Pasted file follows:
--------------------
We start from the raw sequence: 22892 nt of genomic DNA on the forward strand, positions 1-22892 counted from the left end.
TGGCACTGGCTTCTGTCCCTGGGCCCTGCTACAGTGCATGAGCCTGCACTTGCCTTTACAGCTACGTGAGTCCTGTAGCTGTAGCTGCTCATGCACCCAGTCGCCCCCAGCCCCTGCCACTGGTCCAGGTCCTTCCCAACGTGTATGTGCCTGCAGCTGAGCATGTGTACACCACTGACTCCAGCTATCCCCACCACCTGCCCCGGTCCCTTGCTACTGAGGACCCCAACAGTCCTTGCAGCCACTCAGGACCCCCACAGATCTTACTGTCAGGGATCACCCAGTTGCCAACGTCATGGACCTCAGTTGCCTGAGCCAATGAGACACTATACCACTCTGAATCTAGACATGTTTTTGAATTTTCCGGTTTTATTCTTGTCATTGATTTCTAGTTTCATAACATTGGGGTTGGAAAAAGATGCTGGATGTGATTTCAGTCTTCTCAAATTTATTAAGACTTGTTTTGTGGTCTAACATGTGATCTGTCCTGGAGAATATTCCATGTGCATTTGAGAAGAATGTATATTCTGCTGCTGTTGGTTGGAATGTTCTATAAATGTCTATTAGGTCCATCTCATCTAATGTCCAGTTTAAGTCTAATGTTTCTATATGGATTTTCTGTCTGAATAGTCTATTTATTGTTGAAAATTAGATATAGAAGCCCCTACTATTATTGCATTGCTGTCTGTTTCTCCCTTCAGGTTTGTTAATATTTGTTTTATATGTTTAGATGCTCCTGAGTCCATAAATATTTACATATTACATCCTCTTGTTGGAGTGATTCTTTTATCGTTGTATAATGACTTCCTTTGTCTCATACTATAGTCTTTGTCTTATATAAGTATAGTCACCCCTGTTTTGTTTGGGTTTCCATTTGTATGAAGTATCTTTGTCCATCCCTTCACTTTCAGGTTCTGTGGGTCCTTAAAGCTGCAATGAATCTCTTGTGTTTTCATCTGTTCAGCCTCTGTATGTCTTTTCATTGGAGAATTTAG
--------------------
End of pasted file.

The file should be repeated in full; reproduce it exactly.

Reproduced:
We start from the raw sequence: 22892 nt of genomic DNA on the forward strand, positions 1-22892 counted from the left end.
TGGCACTGGCTTCTGTCCCTGGGCCCTGCTACAGTGCATGAGCCTGCACTTGCCTTTACAGCTACGTGAGTCCTGTAGCTGTAGCTGCTCATGCACCCAGTCGCCCCCAGCCCCTGCCACTGGTCCAGGTCCTTCCCAACGTGTATGTGCCTGCAGCTGAGCATGTGTACACCACTGACTCCAGCTATCCCCACCACCTGCCCCGGTCCCTTGCTACTGAGGACCCCAACAGTCCTTGCAGCCACTCAGGACCCCCACAGATCTTACTGTCAGGGATCACCCAGTTGCCAACGTCATGGACCTCAGTTGCCTGAGCCAATGAGACACTATACCACTCTGAATCTAGACATGTTTTTGAATTTTCCGGTTTTATTCTTGTCATTGATTTCTAGTTTCATAACATTGGGGTTGGAAAAAGATGCTGGATGTGATTTCAGTCTTCTCAAATTTATTAAGACTTGTTTTGTGGTCTAACATGTGATCTGTCCTGGAGAATATTCCATGTGCATTTGAGAAGAATGTATATTCTGCTGCTGTTGGTTGGAATGTTCTATAAATGTCTATTAGGTCCATCTCATCTAATGTCCAGTTTAAGTCTAATGTTTCTATATGGATTTTCTGTCTGAATAGTCTATTTATTGTTGAAAATTAGATATAGAAGCCCCTACTATTATTGCATTGCTGTCTGTTTCTCCCTTCAGGTTTGTTAATATTTGTTTTATATGTTTAGATGCTCCTGAGTCCATAAATATTTACATATTACATCCTCTTGTTGGAGTGATTCTTTTATCGTTGTATAATGACTTCCTTTGTCTCATACTATAGTCTTTGTCTTATATAAGTATAGTCACCCCTGTTTTGTTTGGGTTTCCATTTGTATGAAGTATCTTTGTCCATCCCTTCACTTTCAGGTTCTGTGGGTCCTTAAAGCTGCAATGAATCTCTTGTGTTTTCATCTGTTCAGCCTCTGTATGTCTTTTCATTGGAGAATTTAG